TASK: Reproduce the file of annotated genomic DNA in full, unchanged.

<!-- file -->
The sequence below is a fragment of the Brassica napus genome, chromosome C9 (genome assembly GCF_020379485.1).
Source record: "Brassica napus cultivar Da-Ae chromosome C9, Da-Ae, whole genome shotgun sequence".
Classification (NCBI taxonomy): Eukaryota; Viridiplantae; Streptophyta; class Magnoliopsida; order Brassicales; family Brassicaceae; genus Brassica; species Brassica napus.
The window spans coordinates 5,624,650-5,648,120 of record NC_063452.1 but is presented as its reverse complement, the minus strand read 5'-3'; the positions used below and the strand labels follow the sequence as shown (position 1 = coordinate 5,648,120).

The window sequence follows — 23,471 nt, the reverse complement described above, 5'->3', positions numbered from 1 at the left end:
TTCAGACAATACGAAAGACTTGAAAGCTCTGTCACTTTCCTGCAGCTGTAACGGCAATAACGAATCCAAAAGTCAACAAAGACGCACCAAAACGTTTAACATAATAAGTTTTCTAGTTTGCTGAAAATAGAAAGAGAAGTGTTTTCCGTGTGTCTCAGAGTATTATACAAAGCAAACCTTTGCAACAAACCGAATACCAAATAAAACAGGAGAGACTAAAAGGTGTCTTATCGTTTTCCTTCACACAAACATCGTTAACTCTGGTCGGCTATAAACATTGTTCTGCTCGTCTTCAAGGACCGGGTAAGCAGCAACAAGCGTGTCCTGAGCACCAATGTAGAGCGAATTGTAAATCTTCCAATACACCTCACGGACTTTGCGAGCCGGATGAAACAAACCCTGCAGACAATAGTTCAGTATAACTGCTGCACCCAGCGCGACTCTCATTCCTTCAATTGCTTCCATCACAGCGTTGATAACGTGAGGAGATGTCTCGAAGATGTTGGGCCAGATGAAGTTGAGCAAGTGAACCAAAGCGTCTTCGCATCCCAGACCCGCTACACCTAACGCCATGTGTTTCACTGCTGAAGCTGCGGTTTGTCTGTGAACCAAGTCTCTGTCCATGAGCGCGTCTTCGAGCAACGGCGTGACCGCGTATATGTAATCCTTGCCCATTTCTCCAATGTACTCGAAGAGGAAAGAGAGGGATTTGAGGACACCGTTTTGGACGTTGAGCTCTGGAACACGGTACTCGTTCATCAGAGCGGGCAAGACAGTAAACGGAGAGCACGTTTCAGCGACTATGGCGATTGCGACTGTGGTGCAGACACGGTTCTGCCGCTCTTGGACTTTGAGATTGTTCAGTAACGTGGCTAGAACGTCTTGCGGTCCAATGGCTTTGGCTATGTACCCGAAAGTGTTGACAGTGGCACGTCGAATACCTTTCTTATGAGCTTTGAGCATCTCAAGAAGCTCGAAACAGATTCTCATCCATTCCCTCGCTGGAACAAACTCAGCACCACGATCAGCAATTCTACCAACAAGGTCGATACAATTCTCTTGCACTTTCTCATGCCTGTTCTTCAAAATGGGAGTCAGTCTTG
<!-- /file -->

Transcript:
The sequence below is a fragment of the Brassica napus genome, chromosome C9 (genome assembly GCF_020379485.1).
Source record: "Brassica napus cultivar Da-Ae chromosome C9, Da-Ae, whole genome shotgun sequence".
Classification (NCBI taxonomy): Eukaryota; Viridiplantae; Streptophyta; class Magnoliopsida; order Brassicales; family Brassicaceae; genus Brassica; species Brassica napus.
The window spans coordinates 5,624,650-5,648,120 of record NC_063452.1 but is presented as its reverse complement, the minus strand read 5'-3'; the positions used below and the strand labels follow the sequence as shown (position 1 = coordinate 5,648,120).

The window sequence follows — 23,471 nt, the reverse complement described above, 5'->3', positions numbered from 1 at the left end:
TTCAGACAATACGAAAGACTTGAAAGCTCTGTCACTTTCCTGCAGCTGTAACGGCAATAACGAATCCAAAAGTCAACAAAGACGCACCAAAACGTTTAACATAATAAGTTTTCTAGTTTGCTGAAAATAGAAAGAGAAGTGTTTTCCGTGTGTCTCAGAGTATTATACAAAGCAAACCTTTGCAACAAACCGAATACCAAATAAAACAGGAGAGACTAAAAGGTGTCTTATCGTTTTCCTTCACACAAACATCGTTAACTCTGGTCGGCTATAAACATTGTTCTGCTCGTCTTCAAGGACCGGGTAAGCAGCAACAAGCGTGTCCTGAGCACCAATGTAGAGCGAATTGTAAATCTTCCAATACACCTCACGGACTTTGCGAGCCGGATGAAACAAACCCTGCAGACAATAGTTCAGTATAACTGCTGCACCCAGCGCGACTCTCATTCCTTCAATTGCTTCCATCACAGCGTTGATAACGTGAGGAGATGTCTCGAAGATGTTGGGCCAGATGAAGTTGAGCAAGTGAACCAAAGCGTCTTCGCATCCCAGACCCGCTACACCTAACGCCATGTGTTTCACTGCTGAAGCTGCGGTTTGTCTGTGAACCAAGTCTCTGTCCATGAGCGCGTCTTCGAGCAACGGCGTGACCGCGTATATGTAATCCTTGCCCATTTCTCCAATGTACTCGAAGAGGAAAGAGAGGGATTTGAGGACACCGTTTTGGACGTTGAGCTCTGGAACACGGTACTCGTTCATCAGAGCGGGCAAGACAGTAAACGGAGAGCACGTTTCAGCGACTATGGCGATTGCGACTGTGGTGCAGACACGGTTCTGCCGCTCTTGGACTTTGAGATTGTTCAGTAACGTGGCTAGAACGTCTTGCGGTCCAATGGCTTTGGCTATGTACCCGAAAGTGTTGACAGTGGCACGTCGAATACCTTTCTTATGAGCTTTGAGCATCTCAAGAAGCTCGAAACAGATTCTCATCCATTCCCTCGCTGGAACAAACTCAGCACCACGATCAGCAATTCTACCAACAAGGTCGATACAATTCTCTTGCACTTTCTCATGCCTGTTCTTCAAAATGGGAGTCAGTCTTG